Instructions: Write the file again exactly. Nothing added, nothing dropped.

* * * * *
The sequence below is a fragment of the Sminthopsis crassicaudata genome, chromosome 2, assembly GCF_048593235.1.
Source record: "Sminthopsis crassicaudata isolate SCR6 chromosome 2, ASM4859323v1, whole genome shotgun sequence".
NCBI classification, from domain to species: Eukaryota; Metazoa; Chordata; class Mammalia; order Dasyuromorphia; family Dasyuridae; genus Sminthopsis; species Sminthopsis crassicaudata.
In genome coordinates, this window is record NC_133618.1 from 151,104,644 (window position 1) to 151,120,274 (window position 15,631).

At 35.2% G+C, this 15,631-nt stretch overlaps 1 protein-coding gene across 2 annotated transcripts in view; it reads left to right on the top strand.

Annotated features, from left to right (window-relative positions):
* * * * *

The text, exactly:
The sequence below is a fragment of the Sminthopsis crassicaudata genome, chromosome 2, assembly GCF_048593235.1.
Source record: "Sminthopsis crassicaudata isolate SCR6 chromosome 2, ASM4859323v1, whole genome shotgun sequence".
NCBI classification, from domain to species: Eukaryota; Metazoa; Chordata; class Mammalia; order Dasyuromorphia; family Dasyuridae; genus Sminthopsis; species Sminthopsis crassicaudata.
In genome coordinates, this window is record NC_133618.1 from 151,104,644 (window position 1) to 151,120,274 (window position 15,631).

At 35.2% G+C, this 15,631-nt stretch overlaps 1 protein-coding gene across 2 annotated transcripts in view; it reads left to right on the top strand.

Annotated features, from left to right (window-relative positions):